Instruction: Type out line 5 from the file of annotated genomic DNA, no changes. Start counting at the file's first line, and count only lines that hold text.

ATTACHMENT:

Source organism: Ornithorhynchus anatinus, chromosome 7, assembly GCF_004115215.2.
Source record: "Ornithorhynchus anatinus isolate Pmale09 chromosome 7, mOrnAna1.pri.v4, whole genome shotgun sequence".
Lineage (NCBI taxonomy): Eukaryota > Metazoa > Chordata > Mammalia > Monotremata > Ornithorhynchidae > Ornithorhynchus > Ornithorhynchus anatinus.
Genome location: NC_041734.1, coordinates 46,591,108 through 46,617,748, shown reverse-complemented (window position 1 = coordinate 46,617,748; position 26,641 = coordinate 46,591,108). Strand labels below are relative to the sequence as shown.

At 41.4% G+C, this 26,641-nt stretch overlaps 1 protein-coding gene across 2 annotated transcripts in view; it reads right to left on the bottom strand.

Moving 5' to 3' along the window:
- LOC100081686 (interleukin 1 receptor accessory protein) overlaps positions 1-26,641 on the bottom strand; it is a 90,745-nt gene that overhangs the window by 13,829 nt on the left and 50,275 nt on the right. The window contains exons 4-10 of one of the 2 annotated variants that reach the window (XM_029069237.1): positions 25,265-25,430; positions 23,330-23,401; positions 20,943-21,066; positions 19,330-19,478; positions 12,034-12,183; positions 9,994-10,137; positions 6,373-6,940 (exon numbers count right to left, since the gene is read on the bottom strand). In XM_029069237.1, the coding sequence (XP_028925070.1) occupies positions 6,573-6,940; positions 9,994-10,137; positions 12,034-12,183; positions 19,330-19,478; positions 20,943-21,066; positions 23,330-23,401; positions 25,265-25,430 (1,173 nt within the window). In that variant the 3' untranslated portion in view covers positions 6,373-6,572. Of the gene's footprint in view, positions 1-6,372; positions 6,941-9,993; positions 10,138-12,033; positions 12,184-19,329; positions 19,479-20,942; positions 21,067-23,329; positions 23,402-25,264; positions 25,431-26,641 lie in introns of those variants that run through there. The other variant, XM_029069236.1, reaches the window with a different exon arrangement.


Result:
At 41.4% G+C, this 26,641-nt stretch overlaps 1 protein-coding gene across 2 annotated transcripts in view; it reads right to left on the bottom strand.